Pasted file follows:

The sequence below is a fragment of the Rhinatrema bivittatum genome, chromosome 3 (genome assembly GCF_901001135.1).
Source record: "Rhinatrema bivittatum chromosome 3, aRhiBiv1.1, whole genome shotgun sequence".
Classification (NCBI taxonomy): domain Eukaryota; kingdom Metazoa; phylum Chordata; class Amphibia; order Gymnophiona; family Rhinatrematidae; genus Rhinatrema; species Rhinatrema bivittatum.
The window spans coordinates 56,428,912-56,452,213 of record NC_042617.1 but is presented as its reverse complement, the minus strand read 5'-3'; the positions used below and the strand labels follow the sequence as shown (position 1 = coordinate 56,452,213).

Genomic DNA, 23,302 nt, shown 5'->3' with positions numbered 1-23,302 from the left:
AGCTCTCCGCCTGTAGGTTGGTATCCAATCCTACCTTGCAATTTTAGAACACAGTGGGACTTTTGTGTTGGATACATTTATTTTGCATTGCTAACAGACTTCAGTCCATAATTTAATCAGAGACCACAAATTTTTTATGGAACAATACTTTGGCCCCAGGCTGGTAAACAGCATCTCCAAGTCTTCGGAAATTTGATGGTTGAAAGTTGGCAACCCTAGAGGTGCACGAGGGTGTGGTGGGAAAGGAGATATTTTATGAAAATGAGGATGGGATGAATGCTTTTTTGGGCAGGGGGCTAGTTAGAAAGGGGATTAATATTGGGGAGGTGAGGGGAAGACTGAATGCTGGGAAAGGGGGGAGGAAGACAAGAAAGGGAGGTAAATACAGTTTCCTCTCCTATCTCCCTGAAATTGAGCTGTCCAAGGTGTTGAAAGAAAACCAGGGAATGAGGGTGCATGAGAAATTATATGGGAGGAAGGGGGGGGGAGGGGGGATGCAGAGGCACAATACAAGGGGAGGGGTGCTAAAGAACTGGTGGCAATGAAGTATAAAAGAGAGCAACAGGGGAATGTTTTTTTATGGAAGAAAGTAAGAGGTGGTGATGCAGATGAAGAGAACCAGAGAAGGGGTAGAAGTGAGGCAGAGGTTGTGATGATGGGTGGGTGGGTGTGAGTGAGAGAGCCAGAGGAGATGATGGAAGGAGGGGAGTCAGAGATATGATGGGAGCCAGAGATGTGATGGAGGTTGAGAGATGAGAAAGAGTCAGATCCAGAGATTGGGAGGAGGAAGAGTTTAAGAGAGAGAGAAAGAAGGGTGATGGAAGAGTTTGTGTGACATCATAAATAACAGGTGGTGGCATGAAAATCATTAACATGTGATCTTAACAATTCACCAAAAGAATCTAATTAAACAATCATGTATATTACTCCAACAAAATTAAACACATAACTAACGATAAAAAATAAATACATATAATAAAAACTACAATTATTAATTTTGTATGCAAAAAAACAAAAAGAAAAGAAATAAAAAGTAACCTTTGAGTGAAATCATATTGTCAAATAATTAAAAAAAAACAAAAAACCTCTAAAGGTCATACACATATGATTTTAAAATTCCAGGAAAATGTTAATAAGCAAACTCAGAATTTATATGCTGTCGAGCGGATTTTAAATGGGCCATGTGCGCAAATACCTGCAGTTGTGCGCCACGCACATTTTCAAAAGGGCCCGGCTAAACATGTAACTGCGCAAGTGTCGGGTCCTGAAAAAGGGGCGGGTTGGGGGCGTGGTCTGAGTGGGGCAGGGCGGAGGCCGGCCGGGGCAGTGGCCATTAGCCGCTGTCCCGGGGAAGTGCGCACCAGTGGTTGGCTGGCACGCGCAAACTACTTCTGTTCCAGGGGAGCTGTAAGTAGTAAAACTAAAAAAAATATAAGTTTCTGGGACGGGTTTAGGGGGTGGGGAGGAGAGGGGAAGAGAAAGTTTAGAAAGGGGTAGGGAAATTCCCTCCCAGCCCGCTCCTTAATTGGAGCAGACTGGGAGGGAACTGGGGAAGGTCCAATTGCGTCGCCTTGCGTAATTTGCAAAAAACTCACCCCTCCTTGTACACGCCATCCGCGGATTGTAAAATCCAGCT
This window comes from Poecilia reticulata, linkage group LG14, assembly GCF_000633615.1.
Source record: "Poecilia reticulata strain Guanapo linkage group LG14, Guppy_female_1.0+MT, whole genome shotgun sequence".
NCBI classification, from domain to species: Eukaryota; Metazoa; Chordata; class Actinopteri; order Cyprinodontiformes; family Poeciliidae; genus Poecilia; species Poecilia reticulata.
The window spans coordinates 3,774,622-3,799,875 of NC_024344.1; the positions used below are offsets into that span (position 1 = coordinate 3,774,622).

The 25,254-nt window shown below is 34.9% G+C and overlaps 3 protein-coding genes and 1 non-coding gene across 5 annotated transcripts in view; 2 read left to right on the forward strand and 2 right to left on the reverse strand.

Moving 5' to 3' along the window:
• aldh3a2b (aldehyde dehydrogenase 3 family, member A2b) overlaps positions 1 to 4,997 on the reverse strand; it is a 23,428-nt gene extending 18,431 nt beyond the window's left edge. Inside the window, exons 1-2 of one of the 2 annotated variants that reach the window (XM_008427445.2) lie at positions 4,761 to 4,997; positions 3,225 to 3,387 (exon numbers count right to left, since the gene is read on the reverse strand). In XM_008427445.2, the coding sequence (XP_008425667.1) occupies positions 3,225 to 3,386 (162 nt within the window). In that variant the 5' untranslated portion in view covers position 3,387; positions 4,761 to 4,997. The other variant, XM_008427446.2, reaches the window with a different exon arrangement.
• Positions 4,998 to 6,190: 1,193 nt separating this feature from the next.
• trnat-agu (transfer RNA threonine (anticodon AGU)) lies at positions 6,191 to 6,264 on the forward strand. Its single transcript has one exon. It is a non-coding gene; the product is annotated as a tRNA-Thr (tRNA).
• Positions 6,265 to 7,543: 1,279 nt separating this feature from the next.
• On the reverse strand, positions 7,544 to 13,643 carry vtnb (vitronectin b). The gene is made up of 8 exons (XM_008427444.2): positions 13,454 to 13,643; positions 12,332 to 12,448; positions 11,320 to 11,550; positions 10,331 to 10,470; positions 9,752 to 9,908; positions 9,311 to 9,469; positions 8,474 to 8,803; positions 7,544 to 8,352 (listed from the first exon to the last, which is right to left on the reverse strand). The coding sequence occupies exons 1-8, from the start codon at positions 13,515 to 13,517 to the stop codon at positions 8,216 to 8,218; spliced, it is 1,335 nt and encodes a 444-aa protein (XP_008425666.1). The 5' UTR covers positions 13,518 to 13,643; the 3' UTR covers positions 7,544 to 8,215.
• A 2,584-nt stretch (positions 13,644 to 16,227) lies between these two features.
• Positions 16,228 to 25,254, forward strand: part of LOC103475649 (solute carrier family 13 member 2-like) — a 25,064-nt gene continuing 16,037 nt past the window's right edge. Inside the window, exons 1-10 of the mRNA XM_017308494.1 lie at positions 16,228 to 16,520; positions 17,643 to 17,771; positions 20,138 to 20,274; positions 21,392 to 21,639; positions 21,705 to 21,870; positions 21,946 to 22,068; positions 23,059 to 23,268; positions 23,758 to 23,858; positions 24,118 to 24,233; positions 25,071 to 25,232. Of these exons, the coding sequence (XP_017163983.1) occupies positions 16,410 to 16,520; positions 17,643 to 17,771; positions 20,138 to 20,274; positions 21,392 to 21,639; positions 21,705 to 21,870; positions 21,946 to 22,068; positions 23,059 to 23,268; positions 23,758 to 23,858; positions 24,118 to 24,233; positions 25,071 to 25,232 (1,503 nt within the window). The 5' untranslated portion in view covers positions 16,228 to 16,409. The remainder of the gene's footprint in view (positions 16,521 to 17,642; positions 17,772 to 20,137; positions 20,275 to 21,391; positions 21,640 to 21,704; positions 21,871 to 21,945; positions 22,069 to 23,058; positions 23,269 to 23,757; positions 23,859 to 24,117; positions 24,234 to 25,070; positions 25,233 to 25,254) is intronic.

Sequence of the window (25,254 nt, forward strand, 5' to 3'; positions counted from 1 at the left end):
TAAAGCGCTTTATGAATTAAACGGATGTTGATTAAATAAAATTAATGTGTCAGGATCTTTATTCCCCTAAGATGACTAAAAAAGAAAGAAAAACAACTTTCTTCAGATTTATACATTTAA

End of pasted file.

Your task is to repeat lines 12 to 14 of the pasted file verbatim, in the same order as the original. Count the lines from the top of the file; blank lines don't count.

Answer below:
Moving 5' to 3' along the window:
• aldh3a2b (aldehyde dehydrogenase 3 family, member A2b) overlaps positions 1 to 4,997 on the reverse strand; it is a 23,428-nt gene extending 18,431 nt beyond the window's left edge. Inside the window, exons 1-2 of one of the 2 annotated variants that reach the window (XM_008427445.2) lie at positions 4,761 to 4,997; positions 3,225 to 3,387 (exon numbers count right to left, since the gene is read on the reverse strand). In XM_008427445.2, the coding sequence (XP_008425667.1) occupies positions 3,225 to 3,386 (162 nt within the window). In that variant the 5' untranslated portion in view covers position 3,387; positions 4,761 to 4,997. The other variant, XM_008427446.2, reaches the window with a different exon arrangement.
• Positions 4,998 to 6,190: 1,193 nt separating this feature from the next.